“Want to read in the park?” my friend asked me, and my yes was emphatic. I rolled up my favorite blanket, tucked it away in my bag, and ordered a coffee for pickup on the way. About twenty blocks into my walk, it dawned on me: I’d left my book behind in my apartment. Sighing, I texted my friend, “I forgot my book. Got anything for me to read?”
As he descended down the steps of his apartment building in Hell’s Kitchen, his face had a wry grin. “Have you read this?” he asked, handing me The Heart’s Invisible Furies. I shook my head, and he smiled. “It’s so sad, but so funny, in this specifically Irish way. You are going to love it.”
The Heart’s Invisible Furies opens in a church building in a small village in Ireland. There, a teenaged girl is being publicly rebuked for her pregnancy, after which she arrives home to find her belongings outside the front door. Head held high, shaking her head at the unfairness of her world, she boards a bus to Dublin, where a chance encounter with a stranger changes everything.
“Long before we discovered that he had fathered two children by two different women, one in Drimoleague and one in Clonakilty, Father James Monroe stood on the altar of the Church of Our Lady, Star of the Sea, in the parish of Goleen, West Cork, and denounced my mother as a whore.”
The narrator in The Heart’s Invisible Furies is Cyril Avery, the child produced from the text’s early pages. His story is shared in chapters, each taking places seven years following the prior chapter. As the first chapter ends, Cyril’s mother in labor and bringing him into the world, the second chapter picks up, and we meet Cyril’s adoptive parents. There’s a jarring effect to this; at the beginning of each chapter, I found myself wondering what became of some of the characters I’d just fallen in love with.
As Cyril’s story moves forward, however, old characters weave themselves back in the narrative in surprising ways. As he discovers himself, a child adopted by wealthy, if unconventional, parents, he grapples with the journey of being ill-fit for the rigid world around him.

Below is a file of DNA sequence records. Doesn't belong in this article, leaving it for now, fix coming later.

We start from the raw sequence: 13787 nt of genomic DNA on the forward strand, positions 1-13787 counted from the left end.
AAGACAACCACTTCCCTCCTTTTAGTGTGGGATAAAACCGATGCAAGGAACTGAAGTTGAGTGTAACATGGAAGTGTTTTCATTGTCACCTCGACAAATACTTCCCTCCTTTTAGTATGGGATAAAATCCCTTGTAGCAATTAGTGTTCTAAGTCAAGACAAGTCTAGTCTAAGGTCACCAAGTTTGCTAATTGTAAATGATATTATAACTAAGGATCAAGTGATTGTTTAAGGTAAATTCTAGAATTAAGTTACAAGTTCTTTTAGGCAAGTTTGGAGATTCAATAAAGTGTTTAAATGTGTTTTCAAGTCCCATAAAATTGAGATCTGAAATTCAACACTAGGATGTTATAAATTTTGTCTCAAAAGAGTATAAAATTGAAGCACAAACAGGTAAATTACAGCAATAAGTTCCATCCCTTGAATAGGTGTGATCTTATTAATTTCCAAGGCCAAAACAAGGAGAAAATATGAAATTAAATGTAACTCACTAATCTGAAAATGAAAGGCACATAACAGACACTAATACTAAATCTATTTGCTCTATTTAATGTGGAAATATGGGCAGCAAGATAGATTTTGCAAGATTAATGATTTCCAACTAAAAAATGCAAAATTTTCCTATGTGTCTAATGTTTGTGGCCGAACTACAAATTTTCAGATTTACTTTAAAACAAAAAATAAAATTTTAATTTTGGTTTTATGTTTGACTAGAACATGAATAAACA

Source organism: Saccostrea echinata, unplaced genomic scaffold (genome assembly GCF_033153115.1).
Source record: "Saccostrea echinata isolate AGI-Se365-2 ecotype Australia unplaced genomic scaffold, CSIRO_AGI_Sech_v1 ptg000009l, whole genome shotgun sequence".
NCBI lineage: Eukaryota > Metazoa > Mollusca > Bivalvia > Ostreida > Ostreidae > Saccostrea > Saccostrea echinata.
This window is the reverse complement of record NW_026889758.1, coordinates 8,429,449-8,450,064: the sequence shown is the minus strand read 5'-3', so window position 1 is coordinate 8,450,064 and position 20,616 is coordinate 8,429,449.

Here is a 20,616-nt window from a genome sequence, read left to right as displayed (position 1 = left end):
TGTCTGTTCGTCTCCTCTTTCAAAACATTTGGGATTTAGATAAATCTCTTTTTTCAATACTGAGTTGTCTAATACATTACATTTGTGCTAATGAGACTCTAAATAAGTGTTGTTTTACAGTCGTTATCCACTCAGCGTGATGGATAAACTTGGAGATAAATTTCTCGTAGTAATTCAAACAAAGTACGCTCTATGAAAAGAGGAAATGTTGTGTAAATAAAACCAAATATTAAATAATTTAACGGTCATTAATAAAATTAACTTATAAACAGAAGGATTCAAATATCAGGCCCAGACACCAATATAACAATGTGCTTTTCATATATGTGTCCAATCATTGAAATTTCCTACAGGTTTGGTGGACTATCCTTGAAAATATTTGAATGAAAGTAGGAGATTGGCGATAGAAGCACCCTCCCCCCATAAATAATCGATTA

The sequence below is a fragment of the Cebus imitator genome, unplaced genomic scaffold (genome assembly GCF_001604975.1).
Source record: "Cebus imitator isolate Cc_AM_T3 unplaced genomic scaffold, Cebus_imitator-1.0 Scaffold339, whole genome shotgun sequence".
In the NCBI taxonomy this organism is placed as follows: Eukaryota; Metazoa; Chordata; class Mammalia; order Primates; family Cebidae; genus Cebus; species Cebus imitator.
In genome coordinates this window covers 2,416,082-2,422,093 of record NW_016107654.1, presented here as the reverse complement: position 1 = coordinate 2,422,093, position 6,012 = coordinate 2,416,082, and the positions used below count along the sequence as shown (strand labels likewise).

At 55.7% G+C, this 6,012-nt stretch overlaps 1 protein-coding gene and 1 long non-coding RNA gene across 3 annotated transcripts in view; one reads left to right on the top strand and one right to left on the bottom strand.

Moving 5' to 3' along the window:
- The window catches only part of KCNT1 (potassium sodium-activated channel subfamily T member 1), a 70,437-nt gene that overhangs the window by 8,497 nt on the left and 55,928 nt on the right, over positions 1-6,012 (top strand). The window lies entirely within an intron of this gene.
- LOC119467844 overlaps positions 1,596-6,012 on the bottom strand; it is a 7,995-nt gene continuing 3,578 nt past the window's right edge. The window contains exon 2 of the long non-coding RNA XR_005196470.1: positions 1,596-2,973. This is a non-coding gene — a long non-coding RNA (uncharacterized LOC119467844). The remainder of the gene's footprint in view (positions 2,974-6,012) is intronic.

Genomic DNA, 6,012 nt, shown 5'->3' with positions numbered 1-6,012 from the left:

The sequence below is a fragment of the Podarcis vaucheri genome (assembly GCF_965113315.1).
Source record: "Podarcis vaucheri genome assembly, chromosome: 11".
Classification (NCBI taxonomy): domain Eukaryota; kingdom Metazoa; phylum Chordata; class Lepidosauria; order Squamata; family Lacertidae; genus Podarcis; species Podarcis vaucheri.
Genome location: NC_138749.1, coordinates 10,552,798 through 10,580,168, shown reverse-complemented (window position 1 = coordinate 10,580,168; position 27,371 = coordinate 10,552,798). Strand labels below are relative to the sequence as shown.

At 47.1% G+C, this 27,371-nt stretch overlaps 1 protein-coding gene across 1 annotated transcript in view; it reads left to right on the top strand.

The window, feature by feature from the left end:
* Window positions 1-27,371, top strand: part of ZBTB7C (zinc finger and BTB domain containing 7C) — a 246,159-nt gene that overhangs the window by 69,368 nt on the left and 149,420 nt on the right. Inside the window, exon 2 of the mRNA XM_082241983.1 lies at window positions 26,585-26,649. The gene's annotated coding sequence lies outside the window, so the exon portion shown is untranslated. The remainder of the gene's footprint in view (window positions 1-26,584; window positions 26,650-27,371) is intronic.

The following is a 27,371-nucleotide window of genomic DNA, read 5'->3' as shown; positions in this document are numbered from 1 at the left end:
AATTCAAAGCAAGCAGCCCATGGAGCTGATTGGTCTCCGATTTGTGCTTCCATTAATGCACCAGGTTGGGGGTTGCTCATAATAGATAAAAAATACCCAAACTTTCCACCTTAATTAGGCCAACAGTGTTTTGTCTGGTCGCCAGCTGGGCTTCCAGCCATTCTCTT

“It was a difficult time to be Irish, a difficult time to be twenty-one years of age and a difficult time to be a man who was attracted to other men. To be all three simultaneously required a level of subterfuge and guile that felt contrary to my nature.”
At its core, The Heart’s Invisible Furies is an examination of a life –– the way in which people appear, strangers at first and then vital sources of joy and pain, and are lost to us. In this story, there is violence, grief, failure, abandonment, an also there is humor, longing, love, and beginning anew. Humanity is under the narrator’s microscope, always explored with a bit of comical irreverence.
“But for all that we had, for all the luxury to which we were accustomed, we were both denied love, and this deficiency would be scorched into our futures lives like an ill-considered tattoo inscribed on the buttocks after a drunken night out, leading each of us inevitably toward isolation and disaster.”
After I posted a picture of the park on a night reading, I heard from several people who’d read this text before me. They each acknowledged that they’d loved it, and I trusted it would stick with me long after I finished it. The Heart’s Invisible Furies offers a gentle window unto all of us, our humanity, our cruelty toward the people we deem outsiders, our cruelty toward the people we are trying to love, and the ways in which we keep going after enduring grief. Told over seventy years, Cyril’s story features so much beginning again, and again, and again.